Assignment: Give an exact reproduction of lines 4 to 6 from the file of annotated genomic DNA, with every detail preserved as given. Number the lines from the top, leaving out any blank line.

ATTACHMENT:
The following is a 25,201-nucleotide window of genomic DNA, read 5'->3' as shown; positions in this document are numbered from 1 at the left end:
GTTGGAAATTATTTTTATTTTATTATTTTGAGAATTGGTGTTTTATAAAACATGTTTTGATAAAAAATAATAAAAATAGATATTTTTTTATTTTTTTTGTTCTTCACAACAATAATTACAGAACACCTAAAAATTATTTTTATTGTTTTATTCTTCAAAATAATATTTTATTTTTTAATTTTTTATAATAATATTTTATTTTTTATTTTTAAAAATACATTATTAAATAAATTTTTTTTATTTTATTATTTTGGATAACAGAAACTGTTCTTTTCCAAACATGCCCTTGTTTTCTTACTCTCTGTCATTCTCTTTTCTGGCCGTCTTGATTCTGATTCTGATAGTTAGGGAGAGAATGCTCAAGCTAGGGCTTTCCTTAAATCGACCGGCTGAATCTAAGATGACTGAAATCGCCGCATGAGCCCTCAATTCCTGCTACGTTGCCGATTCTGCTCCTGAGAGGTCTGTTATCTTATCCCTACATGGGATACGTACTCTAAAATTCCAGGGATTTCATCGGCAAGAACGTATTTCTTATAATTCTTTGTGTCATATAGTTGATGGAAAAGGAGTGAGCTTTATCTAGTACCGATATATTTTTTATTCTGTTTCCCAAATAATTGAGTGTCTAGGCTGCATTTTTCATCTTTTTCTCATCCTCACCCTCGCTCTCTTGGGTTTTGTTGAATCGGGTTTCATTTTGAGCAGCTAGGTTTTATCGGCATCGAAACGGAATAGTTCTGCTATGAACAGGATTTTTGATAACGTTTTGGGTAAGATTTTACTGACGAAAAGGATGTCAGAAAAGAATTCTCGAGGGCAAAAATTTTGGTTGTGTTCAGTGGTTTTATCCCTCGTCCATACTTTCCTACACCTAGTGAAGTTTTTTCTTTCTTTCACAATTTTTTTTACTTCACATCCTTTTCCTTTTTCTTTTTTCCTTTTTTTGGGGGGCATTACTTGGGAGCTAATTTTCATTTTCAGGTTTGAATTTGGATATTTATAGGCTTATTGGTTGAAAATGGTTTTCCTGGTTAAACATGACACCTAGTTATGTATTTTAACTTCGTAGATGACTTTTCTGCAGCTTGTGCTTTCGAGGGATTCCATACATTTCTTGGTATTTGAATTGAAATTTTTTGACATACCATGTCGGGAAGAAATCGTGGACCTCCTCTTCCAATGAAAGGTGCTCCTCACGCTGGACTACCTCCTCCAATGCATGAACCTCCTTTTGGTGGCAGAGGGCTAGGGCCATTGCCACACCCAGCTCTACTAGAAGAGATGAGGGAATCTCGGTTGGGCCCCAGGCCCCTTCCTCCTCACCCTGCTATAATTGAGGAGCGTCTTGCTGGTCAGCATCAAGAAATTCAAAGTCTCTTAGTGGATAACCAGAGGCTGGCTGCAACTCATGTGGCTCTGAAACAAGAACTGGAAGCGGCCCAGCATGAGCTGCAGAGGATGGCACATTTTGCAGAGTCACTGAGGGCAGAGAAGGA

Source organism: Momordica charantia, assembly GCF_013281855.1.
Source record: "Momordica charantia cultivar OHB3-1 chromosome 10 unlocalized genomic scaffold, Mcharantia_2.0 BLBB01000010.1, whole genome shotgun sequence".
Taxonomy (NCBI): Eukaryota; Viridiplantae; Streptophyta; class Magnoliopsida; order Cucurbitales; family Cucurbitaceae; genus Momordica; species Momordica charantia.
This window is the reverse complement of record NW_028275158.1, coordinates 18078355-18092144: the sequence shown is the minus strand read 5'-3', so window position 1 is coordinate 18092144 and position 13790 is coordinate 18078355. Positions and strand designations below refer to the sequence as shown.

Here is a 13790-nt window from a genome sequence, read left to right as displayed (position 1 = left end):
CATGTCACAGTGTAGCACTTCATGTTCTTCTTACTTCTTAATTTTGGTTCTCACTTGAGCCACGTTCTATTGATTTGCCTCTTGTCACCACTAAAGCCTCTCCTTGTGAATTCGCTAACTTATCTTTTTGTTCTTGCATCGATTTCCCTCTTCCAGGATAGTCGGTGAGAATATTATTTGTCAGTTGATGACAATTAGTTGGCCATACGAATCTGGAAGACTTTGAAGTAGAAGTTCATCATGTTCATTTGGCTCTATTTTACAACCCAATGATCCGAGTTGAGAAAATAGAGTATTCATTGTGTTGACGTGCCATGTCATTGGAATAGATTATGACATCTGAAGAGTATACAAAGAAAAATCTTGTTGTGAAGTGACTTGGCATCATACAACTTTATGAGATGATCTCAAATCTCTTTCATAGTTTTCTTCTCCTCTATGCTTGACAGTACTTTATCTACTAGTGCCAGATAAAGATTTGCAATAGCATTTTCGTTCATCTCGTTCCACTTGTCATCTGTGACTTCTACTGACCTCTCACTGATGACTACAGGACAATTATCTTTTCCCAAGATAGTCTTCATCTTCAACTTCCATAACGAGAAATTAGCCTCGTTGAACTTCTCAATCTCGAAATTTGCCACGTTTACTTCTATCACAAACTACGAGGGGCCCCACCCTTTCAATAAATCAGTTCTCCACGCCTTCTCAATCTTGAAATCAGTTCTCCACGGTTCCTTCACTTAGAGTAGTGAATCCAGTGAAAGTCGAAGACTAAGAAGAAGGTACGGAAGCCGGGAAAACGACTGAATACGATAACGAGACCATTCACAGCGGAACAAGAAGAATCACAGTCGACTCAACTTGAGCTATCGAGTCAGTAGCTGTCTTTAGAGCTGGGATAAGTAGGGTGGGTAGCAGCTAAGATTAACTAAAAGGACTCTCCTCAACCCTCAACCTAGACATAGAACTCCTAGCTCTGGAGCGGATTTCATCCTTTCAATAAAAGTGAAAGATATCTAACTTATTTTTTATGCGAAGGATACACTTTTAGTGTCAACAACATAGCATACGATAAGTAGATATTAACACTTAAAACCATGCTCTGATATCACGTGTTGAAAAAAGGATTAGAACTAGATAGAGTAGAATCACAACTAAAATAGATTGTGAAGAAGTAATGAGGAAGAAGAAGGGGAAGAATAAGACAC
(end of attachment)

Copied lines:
Source record: "Momordica charantia cultivar OHB3-1 chromosome 10 unlocalized genomic scaffold, Mcharantia_2.0 BLBB01000010.1, whole genome shotgun sequence".
Taxonomy (NCBI): Eukaryota; Viridiplantae; Streptophyta; class Magnoliopsida; order Cucurbitales; family Cucurbitaceae; genus Momordica; species Momordica charantia.
This window is the reverse complement of record NW_028275158.1, coordinates 18078355-18092144: the sequence shown is the minus strand read 5'-3', so window position 1 is coordinate 18092144 and position 13790 is coordinate 18078355. Positions and strand designations below refer to the sequence as shown.